• Bill 204 The Drivers and Vehicles Amendment Act (Licence Plates for MMIWG2S Awareness) – “amends The Drivers and Vehicles Act. It permits an organization to apply to the Registrar of Motor Vehicles to make a licence plate available that includes the abbreviation “MMIWG2S”, meaning missing and murdered Indigenous women, girls and two-spirit people. The plate must also bear a graphic depicting a red hand or a red dress.”
  • Bill 205 The Restricting Mandatory Overtime for Nurses Act (Various Acts Amended) – “amends The Employment Standards Code to establish a separate overtime regime for nurses by January 1, 2024. Nurses are not obligated to work overtime in non-urgent circumstances. Amendments to The Licensed Practical Nurses Act and The Regulated Health Professions Act provide that a refusal by a nurse to work overtime in non-urgent circumstances does not constitute professional misconduct or breach the duty of care owed to their patient. This Bill also amends The Health Administration Act to require the minister to report twice a year to the Assembly about nurse position vacancies.”
  • Bill 206 The Louis Riel Act – “This Bill bestows the honorary title of “First Premier of Manitoba” on Louis Riel. The Bill requires the Manitoba education curriculum to include the significant contributions of Louis Riel.”
  • Bill 207 The Criminal Property Forfeiture Amendment Act – “This Bill amends The Criminal Property Forfeiture Act. Currently, money in the criminal property forfeiture fund may be used for programs operated by law enforcement agencies. The Bill enables the money to instead go to non-profit community organizations for social programs, such as affordable housing and restorative justice.”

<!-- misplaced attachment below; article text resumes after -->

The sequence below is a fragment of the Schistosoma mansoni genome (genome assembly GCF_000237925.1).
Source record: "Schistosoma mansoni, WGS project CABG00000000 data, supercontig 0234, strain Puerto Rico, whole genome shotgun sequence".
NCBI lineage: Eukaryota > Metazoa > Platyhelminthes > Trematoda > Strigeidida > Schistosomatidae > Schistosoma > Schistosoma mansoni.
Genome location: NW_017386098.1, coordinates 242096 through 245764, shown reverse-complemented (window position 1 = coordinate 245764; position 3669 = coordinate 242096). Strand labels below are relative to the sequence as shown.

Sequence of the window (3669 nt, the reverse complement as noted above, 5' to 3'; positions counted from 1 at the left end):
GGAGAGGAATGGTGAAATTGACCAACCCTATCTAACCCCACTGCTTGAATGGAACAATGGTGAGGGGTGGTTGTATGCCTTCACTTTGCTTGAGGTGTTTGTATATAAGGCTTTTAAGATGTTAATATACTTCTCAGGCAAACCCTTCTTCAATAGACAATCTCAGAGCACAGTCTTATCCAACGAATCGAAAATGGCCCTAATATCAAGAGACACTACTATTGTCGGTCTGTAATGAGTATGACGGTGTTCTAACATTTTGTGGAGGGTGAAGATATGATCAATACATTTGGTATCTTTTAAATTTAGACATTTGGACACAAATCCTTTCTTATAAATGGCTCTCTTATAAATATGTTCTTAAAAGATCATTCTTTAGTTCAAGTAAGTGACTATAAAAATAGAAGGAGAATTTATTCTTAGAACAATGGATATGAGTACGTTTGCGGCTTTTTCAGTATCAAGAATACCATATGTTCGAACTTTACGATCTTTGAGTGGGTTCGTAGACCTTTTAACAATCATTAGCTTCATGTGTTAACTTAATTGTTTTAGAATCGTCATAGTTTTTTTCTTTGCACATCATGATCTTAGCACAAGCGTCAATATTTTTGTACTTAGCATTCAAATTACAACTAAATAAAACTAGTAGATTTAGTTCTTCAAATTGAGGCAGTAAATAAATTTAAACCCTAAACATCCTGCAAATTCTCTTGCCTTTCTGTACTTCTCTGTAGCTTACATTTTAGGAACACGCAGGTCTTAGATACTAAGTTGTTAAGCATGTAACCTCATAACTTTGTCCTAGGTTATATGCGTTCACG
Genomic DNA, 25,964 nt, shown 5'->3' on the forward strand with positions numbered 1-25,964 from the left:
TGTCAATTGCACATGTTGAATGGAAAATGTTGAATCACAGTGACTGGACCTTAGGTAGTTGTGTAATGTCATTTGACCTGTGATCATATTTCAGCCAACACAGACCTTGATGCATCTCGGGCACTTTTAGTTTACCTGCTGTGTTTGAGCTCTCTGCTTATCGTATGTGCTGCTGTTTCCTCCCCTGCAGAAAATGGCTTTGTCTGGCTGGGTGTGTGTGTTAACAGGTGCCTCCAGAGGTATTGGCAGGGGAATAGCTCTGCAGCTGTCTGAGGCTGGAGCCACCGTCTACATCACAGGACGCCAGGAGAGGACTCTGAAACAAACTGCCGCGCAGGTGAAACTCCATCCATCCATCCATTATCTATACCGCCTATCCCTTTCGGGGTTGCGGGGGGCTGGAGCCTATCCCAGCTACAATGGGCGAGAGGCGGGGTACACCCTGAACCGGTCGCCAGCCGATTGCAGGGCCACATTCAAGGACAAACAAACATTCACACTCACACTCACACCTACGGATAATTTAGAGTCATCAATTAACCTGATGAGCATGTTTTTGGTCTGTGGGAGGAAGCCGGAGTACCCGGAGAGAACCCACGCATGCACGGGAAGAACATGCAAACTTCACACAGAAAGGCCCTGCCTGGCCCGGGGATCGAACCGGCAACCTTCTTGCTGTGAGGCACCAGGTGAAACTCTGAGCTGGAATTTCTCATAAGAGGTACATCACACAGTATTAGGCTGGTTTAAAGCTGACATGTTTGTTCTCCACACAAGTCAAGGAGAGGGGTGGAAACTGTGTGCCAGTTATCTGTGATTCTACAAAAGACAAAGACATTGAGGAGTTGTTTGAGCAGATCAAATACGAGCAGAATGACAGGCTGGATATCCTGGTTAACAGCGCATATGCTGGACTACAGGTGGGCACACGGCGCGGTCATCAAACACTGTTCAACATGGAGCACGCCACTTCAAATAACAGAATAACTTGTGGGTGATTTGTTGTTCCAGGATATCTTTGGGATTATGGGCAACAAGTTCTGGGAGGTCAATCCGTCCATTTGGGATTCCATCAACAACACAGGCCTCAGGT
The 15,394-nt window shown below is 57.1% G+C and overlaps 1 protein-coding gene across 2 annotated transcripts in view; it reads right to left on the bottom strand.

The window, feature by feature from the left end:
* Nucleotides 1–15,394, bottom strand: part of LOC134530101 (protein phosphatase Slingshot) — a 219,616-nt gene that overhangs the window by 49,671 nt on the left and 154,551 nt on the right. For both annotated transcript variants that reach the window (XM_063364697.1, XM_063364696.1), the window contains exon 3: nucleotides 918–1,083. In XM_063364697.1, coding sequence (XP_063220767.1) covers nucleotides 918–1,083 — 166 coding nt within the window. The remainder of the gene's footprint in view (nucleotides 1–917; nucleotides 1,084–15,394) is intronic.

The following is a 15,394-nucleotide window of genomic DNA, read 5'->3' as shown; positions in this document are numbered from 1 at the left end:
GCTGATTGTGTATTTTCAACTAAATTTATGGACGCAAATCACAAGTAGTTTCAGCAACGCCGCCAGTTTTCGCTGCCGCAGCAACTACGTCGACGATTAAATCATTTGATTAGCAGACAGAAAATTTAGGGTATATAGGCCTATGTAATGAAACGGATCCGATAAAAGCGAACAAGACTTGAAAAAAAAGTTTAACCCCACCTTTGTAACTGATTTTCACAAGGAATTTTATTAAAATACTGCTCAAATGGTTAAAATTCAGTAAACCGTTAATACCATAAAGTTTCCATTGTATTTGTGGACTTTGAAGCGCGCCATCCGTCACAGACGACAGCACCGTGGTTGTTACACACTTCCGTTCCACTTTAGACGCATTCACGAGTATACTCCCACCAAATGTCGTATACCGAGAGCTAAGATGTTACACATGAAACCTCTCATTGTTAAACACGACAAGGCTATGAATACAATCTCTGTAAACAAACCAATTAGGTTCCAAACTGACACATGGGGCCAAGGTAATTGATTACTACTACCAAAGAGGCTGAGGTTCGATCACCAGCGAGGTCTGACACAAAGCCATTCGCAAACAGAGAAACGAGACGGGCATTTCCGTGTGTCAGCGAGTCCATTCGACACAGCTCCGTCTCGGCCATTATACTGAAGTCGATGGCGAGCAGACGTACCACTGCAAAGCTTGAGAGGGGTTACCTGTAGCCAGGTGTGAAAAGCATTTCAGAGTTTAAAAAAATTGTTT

• Bill 208 The Protecting Youth in Sports Act – “establishes The Protecting Youth in Sports Act. A sports organization or association that receives government funding, a school division or an independent school must ensure that every coach; completes training in the prevention of sexual abuse, harassment, abuse and bullying in sport before commencing coaching youths; and undertakes not to host a young athlete in the coach’s home without prior permission of the athlete’s parent and, in the case of a student participating in an extra-curricular athletic activity, the principal of the student’s school.
  • Bill 209 The Manitoba Hydro Amendment Act (Referendum Before Privatization of Subsidiary) – “amends The Manitoba Hydro Act. Currently, the government may introduce a bill to privatize Manitoba Hydro only after a referendum has been held in which the majority of voters have approved the privatization. The amendment clarifies that the referendum requirement also applies to the privatization of any subsidiary of Manitoba Hydro.”

See here for the current status of all bills.


Regulations
NumberTitleRegistered Published
133/2022Lands Withdrawn from Prospecting Orders, amendment10 Nov. 202210 Nov. 2022
134/2022Impoundment of Vehicles Fees Regulation, amendment18 Nov. 202218 Nov. 2022
135/2022Wildlife Fees Regulation, amendment18 Nov. 202218 Nov. 2022

Regulations of Manitoba